I like killing bugs as much as the next guy. In fact, just a couple of days ago, I took out a real-life wasp nest in my back yard with a big can of Hot Shot.
It takes quite a bit more to exterminate the giant insects in Earth Defense Force: Insect Armageddon, and unfortunately, you don't get quite the satisfaction that you do in real life, even though the bugs are laying waste to our planet.
The game opens with you manning a turret during a short flight over New Detroit. Thrust into the middle of a battle for the survival of Earth, you're soon dropped off and have to mow down swarms of giant ants. Your aircraft crashes nearby, and you have to fight your way to it to activate its transponder and set it to self-destruct. Unfortunately, this describes about 95 percent of the game.
Each step of the way, you are given orders by your operations officer, who sounds a lot like the voice in my GPS, with her pleasing yet monotonous British accent.
Never miss a local story.
Soon she lets you know that in addition to insects, a giant robot is after you. After you push some buttons at the crash site, find some waypoints and dispatch the robot, you're taken back to the lobby to select any weapons you might have unlocked or change your armor.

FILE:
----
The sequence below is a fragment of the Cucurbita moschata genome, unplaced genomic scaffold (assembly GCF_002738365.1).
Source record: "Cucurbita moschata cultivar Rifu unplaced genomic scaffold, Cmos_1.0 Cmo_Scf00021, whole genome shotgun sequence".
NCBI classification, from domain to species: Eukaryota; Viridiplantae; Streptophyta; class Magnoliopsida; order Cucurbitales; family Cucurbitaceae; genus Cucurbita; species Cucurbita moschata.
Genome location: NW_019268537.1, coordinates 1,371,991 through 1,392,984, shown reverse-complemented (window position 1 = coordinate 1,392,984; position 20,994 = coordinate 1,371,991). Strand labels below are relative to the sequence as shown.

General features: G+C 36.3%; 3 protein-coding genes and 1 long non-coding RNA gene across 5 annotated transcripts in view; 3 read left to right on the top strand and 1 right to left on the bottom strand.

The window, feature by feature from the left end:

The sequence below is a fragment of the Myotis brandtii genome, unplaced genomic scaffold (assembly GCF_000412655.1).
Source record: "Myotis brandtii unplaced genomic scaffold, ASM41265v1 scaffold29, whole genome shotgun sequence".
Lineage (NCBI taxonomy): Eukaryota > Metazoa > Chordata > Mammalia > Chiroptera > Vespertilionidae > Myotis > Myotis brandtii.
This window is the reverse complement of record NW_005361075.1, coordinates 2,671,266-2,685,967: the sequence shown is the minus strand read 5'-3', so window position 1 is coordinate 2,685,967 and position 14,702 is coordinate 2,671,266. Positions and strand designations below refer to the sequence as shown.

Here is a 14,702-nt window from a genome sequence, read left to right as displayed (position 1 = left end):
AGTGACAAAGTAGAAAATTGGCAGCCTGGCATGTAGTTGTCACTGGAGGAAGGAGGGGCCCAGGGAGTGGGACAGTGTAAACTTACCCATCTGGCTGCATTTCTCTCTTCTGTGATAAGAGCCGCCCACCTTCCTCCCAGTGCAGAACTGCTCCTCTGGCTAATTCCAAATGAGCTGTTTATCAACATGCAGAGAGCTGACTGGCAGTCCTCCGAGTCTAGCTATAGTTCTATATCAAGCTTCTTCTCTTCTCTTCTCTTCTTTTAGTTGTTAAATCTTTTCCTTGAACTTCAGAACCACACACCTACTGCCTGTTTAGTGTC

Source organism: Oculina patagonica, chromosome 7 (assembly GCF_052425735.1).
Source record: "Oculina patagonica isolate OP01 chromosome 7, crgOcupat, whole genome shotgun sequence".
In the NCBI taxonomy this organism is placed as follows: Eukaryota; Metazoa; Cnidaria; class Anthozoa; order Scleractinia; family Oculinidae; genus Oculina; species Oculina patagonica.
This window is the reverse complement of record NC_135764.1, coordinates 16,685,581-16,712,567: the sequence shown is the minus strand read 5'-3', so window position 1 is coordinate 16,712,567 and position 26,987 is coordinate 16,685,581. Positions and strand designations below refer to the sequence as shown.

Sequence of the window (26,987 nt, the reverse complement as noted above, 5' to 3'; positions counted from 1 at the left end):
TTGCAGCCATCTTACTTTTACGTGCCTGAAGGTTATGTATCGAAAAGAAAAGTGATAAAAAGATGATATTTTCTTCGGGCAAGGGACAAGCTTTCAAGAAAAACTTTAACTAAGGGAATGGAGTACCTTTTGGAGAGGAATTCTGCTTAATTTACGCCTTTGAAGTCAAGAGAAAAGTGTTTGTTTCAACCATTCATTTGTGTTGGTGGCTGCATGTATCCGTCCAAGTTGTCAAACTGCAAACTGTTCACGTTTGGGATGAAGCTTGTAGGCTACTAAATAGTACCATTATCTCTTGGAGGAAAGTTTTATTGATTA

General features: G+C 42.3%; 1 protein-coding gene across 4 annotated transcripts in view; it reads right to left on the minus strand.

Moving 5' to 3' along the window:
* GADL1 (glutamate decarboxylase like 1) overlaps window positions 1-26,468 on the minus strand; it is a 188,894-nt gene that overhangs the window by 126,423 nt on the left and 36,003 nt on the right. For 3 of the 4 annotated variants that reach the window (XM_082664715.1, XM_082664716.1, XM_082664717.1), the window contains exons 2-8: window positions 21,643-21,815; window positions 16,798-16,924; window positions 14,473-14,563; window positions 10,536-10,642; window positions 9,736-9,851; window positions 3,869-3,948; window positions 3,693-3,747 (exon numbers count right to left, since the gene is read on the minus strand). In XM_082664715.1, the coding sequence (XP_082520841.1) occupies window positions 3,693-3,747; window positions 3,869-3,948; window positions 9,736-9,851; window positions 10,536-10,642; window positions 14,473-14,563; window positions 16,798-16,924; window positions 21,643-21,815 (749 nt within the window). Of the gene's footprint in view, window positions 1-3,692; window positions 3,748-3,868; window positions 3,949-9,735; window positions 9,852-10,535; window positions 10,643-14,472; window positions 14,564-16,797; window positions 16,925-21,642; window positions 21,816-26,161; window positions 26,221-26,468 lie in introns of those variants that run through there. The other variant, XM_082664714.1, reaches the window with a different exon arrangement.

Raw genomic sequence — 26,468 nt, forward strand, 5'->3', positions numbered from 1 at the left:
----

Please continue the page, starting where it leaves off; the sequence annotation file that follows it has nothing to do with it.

There are 15 levels like these divided into three chapters. As expected, bigger and tougher enemies are introduced as the game progresses, with a boss level near the end.
The bits of story in the campaign are told through boring conversations between your operations and intelligence officers. But they never really progress much beyond giving you orders to kill bugs and push buttons on crashed aircraft.
By completing the game once, using mostly the tactical armor, I unlocked only a few of the 300 or so weapons. By playing the game over and over with various armor types, you can unlock armor- specific weapons, but once through was enough for me.
I found the game monotonous — find a waypoint, kill ants, kill spiders, kill maybe a wasp or ticks for variety, take down giant robots and alien spacecraft, rinse and repeat.
You can pick up weapons by killing some of the larger enemies, but you can use them only the next time you start a level, and then only if you have been ranked high enough in a specific armor class.
Also, there are no checkpoints. If you go down, a friend or a bot can revive you, but if all three go down, you have to restart from the beginning of that level.
At its core, Earth Defense Force is an action shoot-'em-up with decent graphics that is best played with a couple of buddies. The online component offers various modes, including a survival one.
If you don't get tired of killing bugs and robots and spacecraft over and over with no real objectives, you can spent countless hours unlocking weapons you might or might not get to use one day. But the incentive's not that great, much like this game.